Rolls-Royce’s colour and trim designer shares the secrets of elegant automotive interiors
Sina Eggl says luxury brands will embrace ‘Post-Opulence’ after COVID-19
Often, when we review a car, our focus is on the speed, performance and exterior look. But, according to Sina Eggl, Rolls-Royce Motor Cars colour and trim designer, the interior of a luxury automotive is just as crucial to one’s enjoyment, and to the lasting passion of a driver and their beloved car.
From the materials that provide driving comfort to the colours that define a brand, Eggl’s role is to define the driver’s experience in a way that compliments the unique performance quirks and attitude of each vehicle in its range.
“The colour and trim design team at Rolls-Royce Motor Cars is responsible for everything relating to materials, colours and finishes, both for the exterior and interior of each car. Among other things, that involves bespoke exterior paints, fine leathers, rare veneers and precious metals, as well as future materials and finishes,” Eggl tells Tempus. “Every detail, from exterior lights to the smallest interior stitch-line on a door card, is carefully curated by our team and passionately designed. The role also includes the development of some of the marque’s more romantic elements, such as the iconic Starlight Headliner.
“It’s our job to curate these materials so that every element is harmonious and excites and engages our clients. We constantly seek creative stimulation from research, be it architecture, furniture, street fashion, haute couture, high jewellery, music, theatre - or anything between - to inform our thinking and deliver a breath-taking colourway and a cohesive direction on materials and aesthetics.”
It may sound similar to the approach of, say, an interior designer for a home or property but, in fact, Eggl says there is a key point of difference when designing a car than there is decorating one’s home: longevity. >>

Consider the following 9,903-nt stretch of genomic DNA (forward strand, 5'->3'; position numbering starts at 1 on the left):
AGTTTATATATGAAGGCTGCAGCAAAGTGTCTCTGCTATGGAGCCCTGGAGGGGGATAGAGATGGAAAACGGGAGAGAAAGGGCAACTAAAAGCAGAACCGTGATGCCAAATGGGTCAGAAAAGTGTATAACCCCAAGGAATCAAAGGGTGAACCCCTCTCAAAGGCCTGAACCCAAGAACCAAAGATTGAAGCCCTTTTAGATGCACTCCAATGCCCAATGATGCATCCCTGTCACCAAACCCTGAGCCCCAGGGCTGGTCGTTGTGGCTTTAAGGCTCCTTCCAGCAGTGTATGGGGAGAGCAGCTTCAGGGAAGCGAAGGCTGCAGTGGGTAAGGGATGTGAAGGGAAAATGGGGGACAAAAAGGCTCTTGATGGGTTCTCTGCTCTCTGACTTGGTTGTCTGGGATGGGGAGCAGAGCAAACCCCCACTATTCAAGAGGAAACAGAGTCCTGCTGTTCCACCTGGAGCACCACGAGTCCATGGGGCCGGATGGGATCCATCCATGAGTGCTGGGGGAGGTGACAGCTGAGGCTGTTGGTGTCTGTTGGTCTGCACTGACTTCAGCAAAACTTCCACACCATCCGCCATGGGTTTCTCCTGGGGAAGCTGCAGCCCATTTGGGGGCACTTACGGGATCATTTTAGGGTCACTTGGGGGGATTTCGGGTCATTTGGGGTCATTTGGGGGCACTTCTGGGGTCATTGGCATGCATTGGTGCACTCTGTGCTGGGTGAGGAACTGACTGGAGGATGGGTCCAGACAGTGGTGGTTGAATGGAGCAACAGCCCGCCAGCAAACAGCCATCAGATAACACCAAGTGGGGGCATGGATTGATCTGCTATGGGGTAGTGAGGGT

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“Our products are designed to last for generations, which I think is very important and a key point of difference for our brand. We use the best materials, which must pass incredibly challenging durability tests before we consider including them in our motor cars. This is usually not the case for interior design for residential buildings,” she says. “80% of all Rolls-Royces produced since the company was founded in 1904 are still on the road, which showcases their tremendous quality. Materials are allowed to age, but they are designed and crafted to age gracefully.”
“Every Rolls-Royce designer finds inspiration in different places, but I think the thing that connects all of our methods is social intrigue,” Eggl explains. “That happens on many levels: whether it’s our personal sentiments, our peer group’s or the clients’. We are fascinated by regional taste patterns and subtle codes of communication.”
As a designer, Eggl travels the world for her role, and says she makes a concerted effort to explore local culture – from art galleries to concerts – wherever she may be.
“One thing that always stimulates me is the rich and unique cultures that exist across the world. It’s really important for me to learn about traditions and etiquette; about a region’s nuanced use of colour and material and what that says about the client. White, for example, may imply connotations of wedding cars in the UK, but in other regions it is the colour of high royalty,” she says.
“Of course, social media and online research is very useful for me as well. I love Annie Leibovitz, Bongchull Shin, Damien Hirst, Quentin Monge, Coco Dávez, Tom Wesselmann and Russell Young – access to their work is very important and only a click away, which I’m very grateful for.”